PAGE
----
One question that I ask my clients a lot is: “So what does a typical day in the life look like for you?” They usually jump right into telling me what they have for breakfast, followed by what they have for lunch and finish off with their dinner. Most don't always realize that this is a loaded question; I am not only striving for an idea of what they typically eat during the day, but also for the whole picture to identify triggers, as well as areas that could improve your health both inside and out. Whether your goal is fat loss, muscle gain, better sleep, more rejuvenated appearance-- many times it is not only the food that you consume that will allow you to progress toward your goals.
So… what's a typical day in the life look like for me?
By working out in the morning, I like to set the tone for my day. Additionally, having a job that is unpredictable every day, I can rarely plan to hit the gym in the evening. If you are doing pure cardio in the morning, many times you can get away with being in a fasted state, which will help you get your body into fat burning mode. If you are doing workouts like Crossfit, HIIT, or weightlifting, you will need some fuel beforehand. This is where experimenting comes in handy. I have tried everything for my pre-workout food from a banana to an egg sandwich. I landed on either my version of “supercharged coffee” (see below) or an RX Bar.
Eat breakfast and drink coffee
We always hear the saying that “breakfast is the most important meal of the day”- I tend to believe that merely because I feel like I can't live without something to give me energy in the morning. Even studies show that eating breakfast is associated with long term weight loss, can help stimulate thought processes, and the more obvious benefit, provide your body with energy for the day. As with most everything, it depends. Lately I’ve been starting off my day with a cup of "Supercharged coffee," a scoop of collagen, and a tablespoon of MCT (Medium Chain Triglyceride) oil. MCT oil is a derivative of coconut oil, which has been shown to be metabolized by the liver quickly and gives your brain (and body) a shot of energy. Coffee is also full of powerful antioxidants which seek out free radicals (bad stuff) in our body and kill it. Try to keep your consumption to under 2-3 cups a day to avoid any adverse effects of caffeine.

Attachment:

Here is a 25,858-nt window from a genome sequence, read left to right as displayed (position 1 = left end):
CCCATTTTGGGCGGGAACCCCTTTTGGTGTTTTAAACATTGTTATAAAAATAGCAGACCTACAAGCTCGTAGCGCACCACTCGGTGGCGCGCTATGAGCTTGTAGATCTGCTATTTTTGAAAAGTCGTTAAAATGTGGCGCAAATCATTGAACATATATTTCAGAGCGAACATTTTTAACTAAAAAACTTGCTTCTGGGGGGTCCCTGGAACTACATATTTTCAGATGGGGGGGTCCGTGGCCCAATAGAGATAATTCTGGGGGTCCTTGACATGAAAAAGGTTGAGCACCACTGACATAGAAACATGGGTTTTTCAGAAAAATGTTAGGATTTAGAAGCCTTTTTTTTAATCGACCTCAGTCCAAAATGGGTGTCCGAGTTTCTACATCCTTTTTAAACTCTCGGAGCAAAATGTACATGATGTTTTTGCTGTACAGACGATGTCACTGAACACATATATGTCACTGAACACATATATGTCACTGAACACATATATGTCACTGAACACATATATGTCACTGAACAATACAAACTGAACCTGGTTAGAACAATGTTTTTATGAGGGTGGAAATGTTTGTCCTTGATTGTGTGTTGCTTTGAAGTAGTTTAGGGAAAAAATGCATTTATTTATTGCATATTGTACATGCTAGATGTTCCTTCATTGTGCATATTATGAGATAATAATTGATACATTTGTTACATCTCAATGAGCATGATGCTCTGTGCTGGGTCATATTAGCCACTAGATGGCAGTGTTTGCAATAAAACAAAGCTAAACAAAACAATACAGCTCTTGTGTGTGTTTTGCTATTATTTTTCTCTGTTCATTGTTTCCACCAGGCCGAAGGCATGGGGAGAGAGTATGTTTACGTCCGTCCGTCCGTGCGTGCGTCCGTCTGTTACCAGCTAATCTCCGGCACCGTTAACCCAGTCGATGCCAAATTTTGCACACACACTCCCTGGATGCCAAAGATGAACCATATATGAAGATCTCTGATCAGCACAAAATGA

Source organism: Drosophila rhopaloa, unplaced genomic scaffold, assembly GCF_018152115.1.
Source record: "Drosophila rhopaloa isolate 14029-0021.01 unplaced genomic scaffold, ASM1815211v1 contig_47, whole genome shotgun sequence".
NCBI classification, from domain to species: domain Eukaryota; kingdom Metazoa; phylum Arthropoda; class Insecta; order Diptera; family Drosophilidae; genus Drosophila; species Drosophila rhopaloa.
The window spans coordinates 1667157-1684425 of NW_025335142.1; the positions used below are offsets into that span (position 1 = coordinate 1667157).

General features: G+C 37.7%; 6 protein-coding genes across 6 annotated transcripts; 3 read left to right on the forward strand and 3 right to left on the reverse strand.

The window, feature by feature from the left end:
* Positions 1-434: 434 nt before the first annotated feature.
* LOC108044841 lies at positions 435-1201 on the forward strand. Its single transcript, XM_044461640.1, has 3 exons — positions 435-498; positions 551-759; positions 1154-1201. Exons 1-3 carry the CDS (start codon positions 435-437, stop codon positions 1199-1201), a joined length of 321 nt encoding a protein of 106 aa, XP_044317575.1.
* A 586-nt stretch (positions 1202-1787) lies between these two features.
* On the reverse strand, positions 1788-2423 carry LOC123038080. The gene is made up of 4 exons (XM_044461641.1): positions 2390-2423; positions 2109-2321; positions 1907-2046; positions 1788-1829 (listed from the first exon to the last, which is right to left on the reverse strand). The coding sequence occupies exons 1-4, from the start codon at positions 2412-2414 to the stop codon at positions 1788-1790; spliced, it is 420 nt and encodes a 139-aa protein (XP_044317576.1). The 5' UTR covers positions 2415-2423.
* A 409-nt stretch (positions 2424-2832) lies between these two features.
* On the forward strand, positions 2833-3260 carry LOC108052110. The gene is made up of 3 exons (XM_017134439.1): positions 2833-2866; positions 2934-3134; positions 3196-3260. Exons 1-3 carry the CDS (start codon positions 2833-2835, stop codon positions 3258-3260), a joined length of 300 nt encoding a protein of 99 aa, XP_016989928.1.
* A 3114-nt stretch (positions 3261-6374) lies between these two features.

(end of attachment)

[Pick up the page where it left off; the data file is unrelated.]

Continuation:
One of the keys to succeeding in any sort of change in lifestyle, is to empower a sense of mindfulness and centering yourself with your thoughts. This can come in many forms, such as meditation, exercise, prayer, silence, solitude, among other things. The key is getting in touch with your inner feelings and understanding why exactly you are looking to achieve your goal. I’ve found that what works for me is either running in the morning or just sitting in my car for 5 minutes before going into work; this sets the scene for the day ahead.
Water has many benefits, but sometimes the media will over exaggerate the importance of it. There was a recent blog post by Robb Wolf about this which is worth a read: No, Drinking More Water is NOT Going To Improve Your Health. Hyponatremia can be pretty dangerous in long distance runners, who take in too much water without enough sodium. If you're not in that group, make sure you are getting around half your bodyweight in ounces to keep you hydrated, fill you up in between meals, and support your exercise habits. Increasing water intake can also be an effective way to crowd out too much coffee and/or soda.
My lunch typically consists of a meal containing about 6 oz of protein, a hefty serving of vegetables and a gluten free carb such as rice, quinoa or sweet potatoes. Meal delivery services such as Kettlebell Kitchen make it easy, but there are plenty of options when you’re running out for lunch at work.
Everyone is different, but for me caffeine past 11am is a no-no. Sometimes in the afternoon I will have a craving for coffee or something sweet. Instead of going for another cup of coffee, I will grab a decaf espresso, add a drop of stevia and some coconut milk for a nice treat. For those who have trouble falling asleep or sleeping through the night, cutting caffeine may be your answer.
This is probably a good place to talk about timing your macronutrients (protein, fat and carbs). There is a lot of sentiment out there that the time of day you consume carbs will impact things like weight gain. Typically I look at macronutrients on a whole throughout the day, meaning just hit your numbers according to when you are able to eat and you should be fine. Consuming “too many” carbs or food in general late at night, may make the scale look higher in the morning, but trust me: that is not real weight if you stayed within your macronutrient goals for the day. There is evidence that eating more carbs at night is good for you and can actually help induce sleep, so eat up!
Make Progress and Breathe
Workout, spend time with loved ones, study for a class you enjoy, read, have dessert. We shouldn't go to bed feeling deprived and we should strive to feel as though we have a sense of purpose. Research shows that above all else, the key to longevity is being part of a tight knit community and having a sense of purpose in life.
So… what's a typical day in the life look like for you?
Until next time, catch me in the comments.